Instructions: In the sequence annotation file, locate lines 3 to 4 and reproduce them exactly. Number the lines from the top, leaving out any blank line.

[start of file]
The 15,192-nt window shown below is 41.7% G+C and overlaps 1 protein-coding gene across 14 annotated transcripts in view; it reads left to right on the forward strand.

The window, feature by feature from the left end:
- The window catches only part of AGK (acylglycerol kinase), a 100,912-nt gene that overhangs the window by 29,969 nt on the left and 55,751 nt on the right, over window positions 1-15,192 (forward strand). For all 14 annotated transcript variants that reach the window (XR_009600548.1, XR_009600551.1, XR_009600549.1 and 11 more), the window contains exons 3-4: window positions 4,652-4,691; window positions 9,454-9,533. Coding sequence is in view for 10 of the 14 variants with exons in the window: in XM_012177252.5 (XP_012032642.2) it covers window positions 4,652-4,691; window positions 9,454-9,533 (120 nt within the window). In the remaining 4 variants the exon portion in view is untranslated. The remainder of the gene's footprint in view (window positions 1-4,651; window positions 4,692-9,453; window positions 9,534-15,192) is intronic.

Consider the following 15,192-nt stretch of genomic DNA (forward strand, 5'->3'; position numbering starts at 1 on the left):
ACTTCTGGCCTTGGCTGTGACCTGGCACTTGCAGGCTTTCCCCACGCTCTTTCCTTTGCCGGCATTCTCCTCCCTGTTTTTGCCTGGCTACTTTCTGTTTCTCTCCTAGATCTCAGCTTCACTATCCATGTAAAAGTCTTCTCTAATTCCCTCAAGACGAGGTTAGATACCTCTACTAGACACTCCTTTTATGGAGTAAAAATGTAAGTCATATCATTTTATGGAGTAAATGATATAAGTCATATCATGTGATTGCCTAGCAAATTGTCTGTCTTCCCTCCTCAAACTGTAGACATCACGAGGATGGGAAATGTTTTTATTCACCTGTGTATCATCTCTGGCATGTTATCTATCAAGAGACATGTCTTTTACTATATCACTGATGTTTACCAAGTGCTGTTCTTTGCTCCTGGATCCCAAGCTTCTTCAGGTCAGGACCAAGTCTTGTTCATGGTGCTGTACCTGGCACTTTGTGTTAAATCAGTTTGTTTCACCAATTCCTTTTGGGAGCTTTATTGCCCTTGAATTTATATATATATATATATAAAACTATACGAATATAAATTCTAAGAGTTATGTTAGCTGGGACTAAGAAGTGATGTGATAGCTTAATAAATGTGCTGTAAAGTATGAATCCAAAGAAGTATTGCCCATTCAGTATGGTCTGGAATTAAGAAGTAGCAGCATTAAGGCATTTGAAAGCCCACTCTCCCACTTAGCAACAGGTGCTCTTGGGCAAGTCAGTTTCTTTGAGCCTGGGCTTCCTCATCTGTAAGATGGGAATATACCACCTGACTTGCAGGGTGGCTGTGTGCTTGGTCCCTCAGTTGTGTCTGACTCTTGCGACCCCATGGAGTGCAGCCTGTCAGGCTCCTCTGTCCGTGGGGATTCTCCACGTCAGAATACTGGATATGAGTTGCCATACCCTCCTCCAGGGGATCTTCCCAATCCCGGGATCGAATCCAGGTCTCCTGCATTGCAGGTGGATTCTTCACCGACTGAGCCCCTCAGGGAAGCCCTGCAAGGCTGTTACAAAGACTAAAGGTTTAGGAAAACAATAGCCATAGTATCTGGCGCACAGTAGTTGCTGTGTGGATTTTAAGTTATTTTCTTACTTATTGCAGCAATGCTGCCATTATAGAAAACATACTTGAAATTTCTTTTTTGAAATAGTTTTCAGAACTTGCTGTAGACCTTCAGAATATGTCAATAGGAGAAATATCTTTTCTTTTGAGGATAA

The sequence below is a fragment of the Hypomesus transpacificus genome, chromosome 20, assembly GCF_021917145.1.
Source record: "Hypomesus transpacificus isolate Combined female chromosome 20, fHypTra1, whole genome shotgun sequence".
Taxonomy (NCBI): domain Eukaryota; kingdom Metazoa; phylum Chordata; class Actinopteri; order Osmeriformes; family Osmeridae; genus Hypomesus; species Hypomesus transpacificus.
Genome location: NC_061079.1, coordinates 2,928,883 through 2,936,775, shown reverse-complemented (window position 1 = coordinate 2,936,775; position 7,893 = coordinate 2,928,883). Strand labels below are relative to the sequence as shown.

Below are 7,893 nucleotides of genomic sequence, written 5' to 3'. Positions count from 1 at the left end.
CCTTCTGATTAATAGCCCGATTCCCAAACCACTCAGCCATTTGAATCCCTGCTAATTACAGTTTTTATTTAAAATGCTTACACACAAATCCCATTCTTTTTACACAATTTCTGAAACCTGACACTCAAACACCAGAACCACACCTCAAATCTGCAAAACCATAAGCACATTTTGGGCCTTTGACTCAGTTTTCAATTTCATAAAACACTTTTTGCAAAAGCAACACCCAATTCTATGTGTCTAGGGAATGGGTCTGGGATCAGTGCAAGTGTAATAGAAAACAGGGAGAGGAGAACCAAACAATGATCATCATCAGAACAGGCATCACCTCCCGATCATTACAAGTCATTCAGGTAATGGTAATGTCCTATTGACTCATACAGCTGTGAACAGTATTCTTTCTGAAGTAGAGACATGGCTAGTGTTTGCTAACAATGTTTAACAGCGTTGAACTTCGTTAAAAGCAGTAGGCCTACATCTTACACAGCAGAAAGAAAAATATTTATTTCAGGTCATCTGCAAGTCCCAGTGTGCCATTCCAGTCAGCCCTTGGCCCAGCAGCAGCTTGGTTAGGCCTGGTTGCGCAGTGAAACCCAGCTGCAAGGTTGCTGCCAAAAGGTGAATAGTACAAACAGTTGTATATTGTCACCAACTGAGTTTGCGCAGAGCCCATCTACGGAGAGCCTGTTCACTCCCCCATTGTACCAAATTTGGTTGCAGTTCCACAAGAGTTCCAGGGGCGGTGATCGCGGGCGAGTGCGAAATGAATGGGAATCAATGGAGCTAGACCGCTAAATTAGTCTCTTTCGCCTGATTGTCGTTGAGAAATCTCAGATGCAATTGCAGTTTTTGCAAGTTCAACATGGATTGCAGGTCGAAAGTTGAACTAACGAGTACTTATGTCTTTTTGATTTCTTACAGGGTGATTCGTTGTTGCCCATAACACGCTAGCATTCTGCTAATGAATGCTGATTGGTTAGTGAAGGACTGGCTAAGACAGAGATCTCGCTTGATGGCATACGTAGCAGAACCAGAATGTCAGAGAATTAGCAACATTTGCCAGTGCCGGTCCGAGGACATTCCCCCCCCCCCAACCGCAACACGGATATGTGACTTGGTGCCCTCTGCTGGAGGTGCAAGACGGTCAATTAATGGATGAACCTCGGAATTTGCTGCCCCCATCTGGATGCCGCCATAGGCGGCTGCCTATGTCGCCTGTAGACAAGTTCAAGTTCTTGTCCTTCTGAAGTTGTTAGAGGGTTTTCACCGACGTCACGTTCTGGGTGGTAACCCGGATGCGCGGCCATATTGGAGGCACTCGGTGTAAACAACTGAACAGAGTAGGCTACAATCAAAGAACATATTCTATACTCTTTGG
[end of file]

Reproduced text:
- The window catches only part of AGK (acylglycerol kinase), a 100,912-nt gene that overhangs the window by 29,969 nt on the left and 55,751 nt on the right, over window positions 1-15,192 (forward strand). For all 14 annotated transcript variants that reach the window (XR_009600548.1, XR_009600551.1, XR_009600549.1 and 11 more), the window contains exons 3-4: window positions 4,652-4,691; window positions 9,454-9,533. Coding sequence is in view for 10 of the 14 variants with exons in the window: in XM_012177252.5 (XP_012032642.2) it covers window positions 4,652-4,691; window positions 9,454-9,533 (120 nt within the window). In the remaining 4 variants the exon portion in view is untranslated. The remainder of the gene's footprint in view (window positions 1-4,651; window positions 4,692-9,453; window positions 9,534-15,192) is intronic.

Consider the following 15,192-nt stretch of genomic DNA (forward strand, 5'->3'; position numbering starts at 1 on the left):